By Thomas B. Edsall
Mr. Edsall contributes a weekly column from Washington, D.C. on politics, demographics and inequality.
A highly charged ideological transition reflecting a “massive four-decade long shift in political values and attitudes among more educated people — a shift from concern with traditional materialist issues like redistribution to a concern for public goods like the environment and diversity” is a driving force in the battle between left and right, according to Richard Florida, an urbanologist at the University of Toronto.
This ideological transition has been accompanied by the concentration of liberal elites in urban centers, Florida continued in an email,
brought on by the dramatic shift to a knowledge economy, which expresses itself on the left as “wokeness” and on the right as populism. I worry that the middle is dropping out of American politics. This is not just an economic or cultural or political phenomenon, it is inextricably geographic or spatial as different groups pack and cluster into different kinds of communities.
Recent decades have witnessed what Dennis Chong, a political scientist at the University of Southern California, describes in an email as “a demographic realignment of political tolerance in the U.S. that first became evident in the late 1980s-early 1990s.”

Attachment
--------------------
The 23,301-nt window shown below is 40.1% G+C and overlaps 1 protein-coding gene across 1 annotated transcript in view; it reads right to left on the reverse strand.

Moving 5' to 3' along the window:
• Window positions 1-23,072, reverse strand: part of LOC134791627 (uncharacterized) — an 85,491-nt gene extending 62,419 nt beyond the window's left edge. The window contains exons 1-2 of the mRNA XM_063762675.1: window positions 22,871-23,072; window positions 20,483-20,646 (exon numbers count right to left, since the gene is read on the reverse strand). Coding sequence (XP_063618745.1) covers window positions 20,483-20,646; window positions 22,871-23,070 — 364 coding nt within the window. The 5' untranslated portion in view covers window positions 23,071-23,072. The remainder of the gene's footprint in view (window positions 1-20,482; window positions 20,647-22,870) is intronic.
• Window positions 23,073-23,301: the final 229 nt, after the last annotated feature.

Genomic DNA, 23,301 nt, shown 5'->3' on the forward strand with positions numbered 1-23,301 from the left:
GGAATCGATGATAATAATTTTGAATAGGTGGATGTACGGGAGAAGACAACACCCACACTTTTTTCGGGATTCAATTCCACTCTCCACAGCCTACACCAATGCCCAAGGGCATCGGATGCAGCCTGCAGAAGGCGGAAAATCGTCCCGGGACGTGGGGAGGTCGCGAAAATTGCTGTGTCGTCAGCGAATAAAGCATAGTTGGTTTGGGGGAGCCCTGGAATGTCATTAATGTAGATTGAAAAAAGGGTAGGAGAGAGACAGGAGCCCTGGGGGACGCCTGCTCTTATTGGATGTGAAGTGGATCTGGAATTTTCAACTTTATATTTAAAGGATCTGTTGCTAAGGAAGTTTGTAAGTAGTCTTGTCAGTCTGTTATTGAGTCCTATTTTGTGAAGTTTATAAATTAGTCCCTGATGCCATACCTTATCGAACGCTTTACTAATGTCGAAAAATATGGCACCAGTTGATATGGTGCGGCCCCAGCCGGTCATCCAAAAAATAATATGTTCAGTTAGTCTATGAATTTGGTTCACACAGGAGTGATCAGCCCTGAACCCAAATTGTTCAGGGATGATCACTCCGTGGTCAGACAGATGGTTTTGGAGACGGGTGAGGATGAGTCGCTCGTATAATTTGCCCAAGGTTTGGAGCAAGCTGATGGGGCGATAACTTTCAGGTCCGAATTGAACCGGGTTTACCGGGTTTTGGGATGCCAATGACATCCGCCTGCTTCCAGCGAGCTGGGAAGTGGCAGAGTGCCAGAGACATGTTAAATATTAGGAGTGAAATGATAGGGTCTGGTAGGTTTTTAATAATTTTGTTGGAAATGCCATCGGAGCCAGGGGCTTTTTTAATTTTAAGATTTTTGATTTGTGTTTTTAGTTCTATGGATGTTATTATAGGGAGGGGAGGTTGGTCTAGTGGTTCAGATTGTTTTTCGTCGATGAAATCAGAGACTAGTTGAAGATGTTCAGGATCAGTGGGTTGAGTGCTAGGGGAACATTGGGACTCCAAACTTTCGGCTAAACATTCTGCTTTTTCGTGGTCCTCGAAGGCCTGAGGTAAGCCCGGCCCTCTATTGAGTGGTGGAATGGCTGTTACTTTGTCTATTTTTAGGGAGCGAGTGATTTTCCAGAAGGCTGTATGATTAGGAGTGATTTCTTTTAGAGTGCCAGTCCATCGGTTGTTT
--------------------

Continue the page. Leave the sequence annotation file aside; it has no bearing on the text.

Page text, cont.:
Before that, Chong pointed out, “the college educated, and younger generations, were among the most tolerant groups in the society of all forms of social and political nonconformity.” Since the 1990s, “these groups have become significantly less tolerant of hate speech pertaining to race, gender and social identities.”
Chong argued that “the expansion of equal rights for racial and ethnic minorities, women, L.G.B.T.Q. and other groups that have suffered discrimination has caused a re-evaluation of the harms of slurs and other derogatory expressions in professional and social life.”
“In a striking reversal,” Chong wrote, “liberals are now consistently less tolerant than conservatives of a wide range of controversial speech about racial, gender and religious identities.”
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